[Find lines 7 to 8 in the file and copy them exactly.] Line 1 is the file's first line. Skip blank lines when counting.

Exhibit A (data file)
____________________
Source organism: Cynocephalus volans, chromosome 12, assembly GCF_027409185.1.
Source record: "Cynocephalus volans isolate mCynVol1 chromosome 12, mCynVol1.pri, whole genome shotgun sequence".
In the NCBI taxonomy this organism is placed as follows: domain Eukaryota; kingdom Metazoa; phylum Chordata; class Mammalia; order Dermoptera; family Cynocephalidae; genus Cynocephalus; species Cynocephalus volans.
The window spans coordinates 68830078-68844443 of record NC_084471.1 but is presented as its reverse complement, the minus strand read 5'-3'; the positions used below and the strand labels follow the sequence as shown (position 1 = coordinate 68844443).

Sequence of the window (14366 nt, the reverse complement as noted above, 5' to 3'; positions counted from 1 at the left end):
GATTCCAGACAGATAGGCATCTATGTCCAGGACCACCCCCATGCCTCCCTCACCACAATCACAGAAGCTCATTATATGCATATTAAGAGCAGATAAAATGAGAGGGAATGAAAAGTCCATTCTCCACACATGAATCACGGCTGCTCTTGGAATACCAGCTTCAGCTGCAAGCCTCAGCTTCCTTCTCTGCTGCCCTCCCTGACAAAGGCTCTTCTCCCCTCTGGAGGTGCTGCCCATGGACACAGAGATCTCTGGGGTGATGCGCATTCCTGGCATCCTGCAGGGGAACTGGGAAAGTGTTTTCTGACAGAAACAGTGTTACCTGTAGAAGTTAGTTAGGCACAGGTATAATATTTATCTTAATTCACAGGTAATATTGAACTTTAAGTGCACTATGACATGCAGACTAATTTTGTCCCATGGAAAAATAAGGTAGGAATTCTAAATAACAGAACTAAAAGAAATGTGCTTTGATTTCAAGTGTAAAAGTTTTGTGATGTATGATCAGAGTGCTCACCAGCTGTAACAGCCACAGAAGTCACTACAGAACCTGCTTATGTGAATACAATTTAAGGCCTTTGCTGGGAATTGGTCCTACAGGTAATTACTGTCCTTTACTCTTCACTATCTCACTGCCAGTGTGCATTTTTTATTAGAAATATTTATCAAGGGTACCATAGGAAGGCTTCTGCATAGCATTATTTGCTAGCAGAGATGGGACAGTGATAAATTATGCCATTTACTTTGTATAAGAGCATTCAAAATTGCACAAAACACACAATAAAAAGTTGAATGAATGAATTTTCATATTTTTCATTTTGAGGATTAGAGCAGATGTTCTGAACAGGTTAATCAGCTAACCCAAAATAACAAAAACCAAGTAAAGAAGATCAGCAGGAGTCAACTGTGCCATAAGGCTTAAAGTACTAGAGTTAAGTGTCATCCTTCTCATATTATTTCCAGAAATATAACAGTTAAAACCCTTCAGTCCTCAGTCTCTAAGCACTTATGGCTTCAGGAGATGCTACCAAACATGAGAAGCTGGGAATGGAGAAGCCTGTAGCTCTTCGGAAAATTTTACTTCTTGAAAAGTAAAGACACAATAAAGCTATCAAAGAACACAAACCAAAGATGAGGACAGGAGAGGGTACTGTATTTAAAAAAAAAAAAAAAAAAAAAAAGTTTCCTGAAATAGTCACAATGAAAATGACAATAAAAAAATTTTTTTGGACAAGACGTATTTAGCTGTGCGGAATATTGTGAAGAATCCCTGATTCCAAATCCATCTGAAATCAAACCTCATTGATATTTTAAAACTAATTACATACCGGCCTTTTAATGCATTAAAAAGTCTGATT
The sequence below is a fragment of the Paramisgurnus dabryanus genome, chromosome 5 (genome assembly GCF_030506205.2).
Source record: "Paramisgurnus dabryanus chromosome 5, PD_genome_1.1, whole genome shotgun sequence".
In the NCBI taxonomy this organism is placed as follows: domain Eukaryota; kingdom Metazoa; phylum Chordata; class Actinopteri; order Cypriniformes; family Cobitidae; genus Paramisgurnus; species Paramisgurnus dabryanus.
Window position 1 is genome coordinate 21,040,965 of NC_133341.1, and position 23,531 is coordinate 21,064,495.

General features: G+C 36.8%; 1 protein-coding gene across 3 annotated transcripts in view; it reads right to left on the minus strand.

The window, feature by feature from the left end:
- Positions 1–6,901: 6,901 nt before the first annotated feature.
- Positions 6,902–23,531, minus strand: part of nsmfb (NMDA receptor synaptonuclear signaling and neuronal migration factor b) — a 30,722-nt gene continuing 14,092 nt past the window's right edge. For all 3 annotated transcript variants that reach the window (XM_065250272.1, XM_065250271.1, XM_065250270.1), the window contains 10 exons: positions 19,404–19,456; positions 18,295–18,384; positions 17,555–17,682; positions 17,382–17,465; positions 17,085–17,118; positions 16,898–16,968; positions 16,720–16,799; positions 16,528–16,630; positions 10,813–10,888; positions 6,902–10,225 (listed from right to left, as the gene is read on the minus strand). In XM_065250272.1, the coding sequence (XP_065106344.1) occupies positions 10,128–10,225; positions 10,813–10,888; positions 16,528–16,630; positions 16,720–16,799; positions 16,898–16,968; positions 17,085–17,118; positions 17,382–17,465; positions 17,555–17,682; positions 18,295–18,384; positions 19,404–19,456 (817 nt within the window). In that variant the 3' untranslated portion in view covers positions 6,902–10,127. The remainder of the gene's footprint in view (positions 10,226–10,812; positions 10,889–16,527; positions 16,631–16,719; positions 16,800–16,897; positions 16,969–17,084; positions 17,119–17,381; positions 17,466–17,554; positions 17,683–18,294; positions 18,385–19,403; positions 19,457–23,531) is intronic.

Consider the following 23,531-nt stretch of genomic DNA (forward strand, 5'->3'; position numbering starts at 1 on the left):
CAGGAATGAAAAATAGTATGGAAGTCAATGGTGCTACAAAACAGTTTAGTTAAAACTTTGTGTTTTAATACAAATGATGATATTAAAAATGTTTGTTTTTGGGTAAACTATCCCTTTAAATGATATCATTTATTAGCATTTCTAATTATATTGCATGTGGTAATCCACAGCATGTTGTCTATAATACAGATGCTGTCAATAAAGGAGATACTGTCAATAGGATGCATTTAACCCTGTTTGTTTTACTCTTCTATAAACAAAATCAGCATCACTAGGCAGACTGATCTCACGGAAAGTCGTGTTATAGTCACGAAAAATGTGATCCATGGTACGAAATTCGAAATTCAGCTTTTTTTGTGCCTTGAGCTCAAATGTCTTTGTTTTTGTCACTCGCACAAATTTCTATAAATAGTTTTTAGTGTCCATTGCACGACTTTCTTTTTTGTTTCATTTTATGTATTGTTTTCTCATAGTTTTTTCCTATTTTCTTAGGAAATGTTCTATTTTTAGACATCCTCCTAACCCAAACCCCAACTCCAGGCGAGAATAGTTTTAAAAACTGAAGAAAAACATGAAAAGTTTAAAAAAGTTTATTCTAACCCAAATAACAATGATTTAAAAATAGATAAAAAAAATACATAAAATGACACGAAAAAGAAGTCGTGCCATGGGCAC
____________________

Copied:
The sequence below is a fragment of the Paramisgurnus dabryanus genome, chromosome 5 (genome assembly GCF_030506205.2).
Source record: "Paramisgurnus dabryanus chromosome 5, PD_genome_1.1, whole genome shotgun sequence".